Capital Flight and Brain Drain: Is China in as Much Trouble as Russia?

No. China’s numbers may be worse than Russia’s, but China has a lot more talent and capital to lose than Russia. In the end, China will eat Russia’s lunch (Siberia).

Over the last few years, the situation has become worse. Bain & Company, a global management consulting firm, has in conjunction with China Merchants Bank, published three reports on the emerging wealth market in China and the likelihood of emigration.

The first report, issued in 2009, found that wealthy Chinese use offshore investments primarily “to finance immigration, send their children to study abroad or avoid domestic regulations”.

The next report, in 2011, disclosed that “10 per cent of the wealthiest have decided to leave the country” while another 10 per cent “have plans of doing so and the rest are still considering it”.

The latest report last year found that “among those mainland business owners who possess more than 100 million yuan (RM52 million), 27 per cent have already emigrated, while another 47 per cent are considering leaving.”

Other reports confirm the trend. A survey by the Bank of China and Hurun Report, which ranks the wealthiest individuals in China, found that more than half of the country’s millionaires are considering emigrating or are already in the process of doing so. _China Capital Flight

That is a lot of fleeing millionaires, but then China can afford to lose a lot of millionaires. China’s population is full of intelligent and ambitious would-be millionaires — unlike Russia, whose lower average IQ and economically-inept population will find it difficult to make up for its ongoing loss of capital, business expertise, and talent.

China is as belligerent to its neighbors as Russia, making enemies almost as fast as Putin is doing.

China has refused to abide by any international agreements when it comes to their claims on nearly all the South China Sea. As far as China is concerned the area is owned by China and China will seek to establish control over it all as peacefully as possible. As China deploys more military forces to the South China Sea it is clear that China is preparing to confront and scare off, or fight, any armed opposition. So far there has been opposition, but not heavily armed opposition. Thus far China’s bully and intimidate tactics are working.

Meanwhile the Chinese aggression in the South China Sea has created a widespread belief that war is not only possible but imminent. _StrategyPage

China’s immediate belligerence appears to be directed mainly toward neighbors who might contest China’s rights to claim and exploit a wider range of territories than it can claim by international treaty.

Russia’s rush to war in Eastern Europe is stoking its own brain drain and capital flight. And Russia has much less talent that it can afford to lose than China. As Russia steadily loses influence to China in its own backyard — and as the ethnic Russian population shrivels away by the decade — it would be difficult for China to match the rate of decline of the Russian bear under Putin.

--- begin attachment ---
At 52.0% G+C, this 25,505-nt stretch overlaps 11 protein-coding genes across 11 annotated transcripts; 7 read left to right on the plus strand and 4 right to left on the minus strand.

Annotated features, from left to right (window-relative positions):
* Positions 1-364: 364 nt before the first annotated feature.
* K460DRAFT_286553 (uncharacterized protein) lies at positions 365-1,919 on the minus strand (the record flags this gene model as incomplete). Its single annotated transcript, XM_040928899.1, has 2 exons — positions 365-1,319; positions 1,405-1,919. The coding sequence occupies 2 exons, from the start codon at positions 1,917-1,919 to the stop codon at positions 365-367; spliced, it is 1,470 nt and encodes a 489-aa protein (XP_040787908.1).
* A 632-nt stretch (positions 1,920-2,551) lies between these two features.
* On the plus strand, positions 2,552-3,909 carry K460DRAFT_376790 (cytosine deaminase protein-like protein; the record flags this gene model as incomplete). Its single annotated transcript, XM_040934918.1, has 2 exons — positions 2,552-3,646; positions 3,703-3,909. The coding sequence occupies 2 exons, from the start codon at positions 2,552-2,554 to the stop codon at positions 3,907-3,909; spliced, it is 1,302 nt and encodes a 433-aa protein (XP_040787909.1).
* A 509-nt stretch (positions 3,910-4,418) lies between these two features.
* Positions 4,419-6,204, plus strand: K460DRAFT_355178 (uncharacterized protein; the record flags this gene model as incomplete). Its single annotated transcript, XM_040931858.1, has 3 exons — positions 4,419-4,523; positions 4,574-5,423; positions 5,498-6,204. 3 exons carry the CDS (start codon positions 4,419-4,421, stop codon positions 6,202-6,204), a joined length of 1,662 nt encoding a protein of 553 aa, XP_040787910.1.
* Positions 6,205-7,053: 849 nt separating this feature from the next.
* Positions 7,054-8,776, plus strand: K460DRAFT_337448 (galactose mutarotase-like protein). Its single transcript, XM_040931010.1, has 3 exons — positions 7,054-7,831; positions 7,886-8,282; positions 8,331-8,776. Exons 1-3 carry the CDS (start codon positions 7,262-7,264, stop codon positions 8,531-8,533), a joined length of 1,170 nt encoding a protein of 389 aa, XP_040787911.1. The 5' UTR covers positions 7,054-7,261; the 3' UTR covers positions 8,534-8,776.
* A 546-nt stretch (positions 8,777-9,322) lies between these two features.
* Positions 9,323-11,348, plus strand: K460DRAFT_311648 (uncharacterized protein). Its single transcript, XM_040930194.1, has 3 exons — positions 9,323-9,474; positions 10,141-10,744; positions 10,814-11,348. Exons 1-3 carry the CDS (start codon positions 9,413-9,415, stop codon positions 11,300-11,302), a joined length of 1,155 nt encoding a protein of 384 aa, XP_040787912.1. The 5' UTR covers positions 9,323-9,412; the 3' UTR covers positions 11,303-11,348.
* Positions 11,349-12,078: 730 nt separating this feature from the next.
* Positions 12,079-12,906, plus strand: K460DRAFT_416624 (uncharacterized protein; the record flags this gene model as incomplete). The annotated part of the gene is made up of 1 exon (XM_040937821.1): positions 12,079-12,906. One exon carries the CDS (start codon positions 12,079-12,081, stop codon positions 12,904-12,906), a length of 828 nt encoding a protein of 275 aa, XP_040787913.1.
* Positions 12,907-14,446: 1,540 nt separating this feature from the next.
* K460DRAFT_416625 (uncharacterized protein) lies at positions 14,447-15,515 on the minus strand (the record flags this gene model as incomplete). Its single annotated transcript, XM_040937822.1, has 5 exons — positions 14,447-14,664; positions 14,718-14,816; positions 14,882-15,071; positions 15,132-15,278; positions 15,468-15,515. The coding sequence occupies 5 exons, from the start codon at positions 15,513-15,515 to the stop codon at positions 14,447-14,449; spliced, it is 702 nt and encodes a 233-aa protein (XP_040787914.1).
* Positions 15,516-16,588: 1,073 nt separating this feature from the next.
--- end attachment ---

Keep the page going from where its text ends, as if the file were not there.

More: Is Russia Getting Its Money’s Worth from Putin?

Russians Seeking Political Asylum from Putin: Fleeing to Kiev to Escape Russia’s Neo-Fascism

According to the U.N., about 40,000 Russians asked for political asylum in 2013, the largest number of any country except for Syria. Some go to Europe, or even India or Thailand. Russian is now a common language on the streets of Dubai.

But for a certain kind of Russian, Kiev now holds a particular attraction.

… Since the invasion and occupation of Crimea, several million Russians have been forbidden to leave the country. These include employees of the Interior Ministry, Defense Ministry, Federal Prison Service, Prosecutor General’s Office, and Federal Migration Service, among others. In total, about 4 million government employees are now unable to travel abroad. Few if any of them—secretaries, clerks, drivers, lawyers—possess anything resembling a state secret. The purpose of the ban is rather to prevent Russians from seeing that the outside world is attractive in any way, and to keep them loyal to the regime at home.

How are they going to keep them in bloody Russia, once they’ve had a taste of the civilised world?

More — Will China learn from Putin’s mistakes?

Much as Putin’s aggressive Russian nationalism has alienated much of the Russian and post-Soviet periphery, so will China’s current ideology of nationalist grievance and resentment. Even North Korea and Myanmar, precisely the kind of repressive autocracies that should be comfortable with Beijing, have tacked away from it as they have increasingly realized that “alliance” with China means subordination in practice. __ http://thediplomat.com/2014/08/can-china-legitimate-its-would-be-hegemony-in-asia/

Probably not in the short term.

Update Oct2014: China’s economic boom shakes the old political system to its roots

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